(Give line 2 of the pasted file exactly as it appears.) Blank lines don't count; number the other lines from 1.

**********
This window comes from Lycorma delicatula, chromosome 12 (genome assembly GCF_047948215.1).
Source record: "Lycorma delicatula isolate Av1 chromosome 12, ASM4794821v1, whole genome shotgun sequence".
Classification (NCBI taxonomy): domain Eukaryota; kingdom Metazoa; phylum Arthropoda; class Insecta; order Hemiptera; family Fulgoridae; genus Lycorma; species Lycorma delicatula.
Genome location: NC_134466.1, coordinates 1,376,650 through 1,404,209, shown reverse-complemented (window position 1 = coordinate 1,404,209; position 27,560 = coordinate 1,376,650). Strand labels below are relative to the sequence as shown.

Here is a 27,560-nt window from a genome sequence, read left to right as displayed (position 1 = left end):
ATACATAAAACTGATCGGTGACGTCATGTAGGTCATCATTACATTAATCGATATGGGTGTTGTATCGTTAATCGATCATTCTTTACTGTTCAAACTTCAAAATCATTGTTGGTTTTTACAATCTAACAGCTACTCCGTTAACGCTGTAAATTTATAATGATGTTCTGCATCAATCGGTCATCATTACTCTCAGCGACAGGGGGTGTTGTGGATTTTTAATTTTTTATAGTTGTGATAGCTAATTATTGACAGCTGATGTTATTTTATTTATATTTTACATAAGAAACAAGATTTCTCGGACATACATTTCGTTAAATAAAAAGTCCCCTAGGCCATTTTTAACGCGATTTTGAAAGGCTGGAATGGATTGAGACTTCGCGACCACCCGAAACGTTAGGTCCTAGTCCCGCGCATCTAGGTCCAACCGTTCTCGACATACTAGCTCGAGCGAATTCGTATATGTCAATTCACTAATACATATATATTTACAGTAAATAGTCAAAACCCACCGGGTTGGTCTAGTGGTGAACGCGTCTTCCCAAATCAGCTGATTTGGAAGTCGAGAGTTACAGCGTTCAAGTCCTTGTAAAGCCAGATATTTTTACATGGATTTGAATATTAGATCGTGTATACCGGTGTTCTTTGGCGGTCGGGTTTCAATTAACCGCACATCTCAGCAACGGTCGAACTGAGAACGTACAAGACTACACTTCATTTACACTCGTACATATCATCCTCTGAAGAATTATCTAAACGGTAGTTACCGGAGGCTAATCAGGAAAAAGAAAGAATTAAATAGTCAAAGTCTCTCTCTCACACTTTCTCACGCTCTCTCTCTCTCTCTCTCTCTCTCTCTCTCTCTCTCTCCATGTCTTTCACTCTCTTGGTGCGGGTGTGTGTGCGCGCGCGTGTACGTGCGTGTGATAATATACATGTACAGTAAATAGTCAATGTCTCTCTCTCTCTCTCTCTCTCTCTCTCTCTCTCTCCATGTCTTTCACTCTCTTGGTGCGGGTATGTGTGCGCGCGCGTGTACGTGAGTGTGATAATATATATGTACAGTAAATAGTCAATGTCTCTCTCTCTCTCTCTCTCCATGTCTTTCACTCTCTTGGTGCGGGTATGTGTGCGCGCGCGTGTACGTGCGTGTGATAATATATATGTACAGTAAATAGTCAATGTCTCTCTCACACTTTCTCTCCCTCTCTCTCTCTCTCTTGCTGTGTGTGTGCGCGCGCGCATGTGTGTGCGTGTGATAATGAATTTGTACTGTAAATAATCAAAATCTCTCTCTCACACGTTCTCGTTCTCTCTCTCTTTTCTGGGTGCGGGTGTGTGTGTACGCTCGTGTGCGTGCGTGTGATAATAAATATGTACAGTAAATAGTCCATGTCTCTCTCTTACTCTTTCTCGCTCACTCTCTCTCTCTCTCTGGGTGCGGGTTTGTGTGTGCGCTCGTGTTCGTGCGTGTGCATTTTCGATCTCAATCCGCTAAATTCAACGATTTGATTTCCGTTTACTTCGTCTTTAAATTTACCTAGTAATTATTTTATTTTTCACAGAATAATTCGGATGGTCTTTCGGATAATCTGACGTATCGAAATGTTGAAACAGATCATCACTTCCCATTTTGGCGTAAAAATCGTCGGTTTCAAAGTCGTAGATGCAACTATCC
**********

Source record: "Lycorma delicatula isolate Av1 chromosome 12, ASM4794821v1, whole genome shotgun sequence".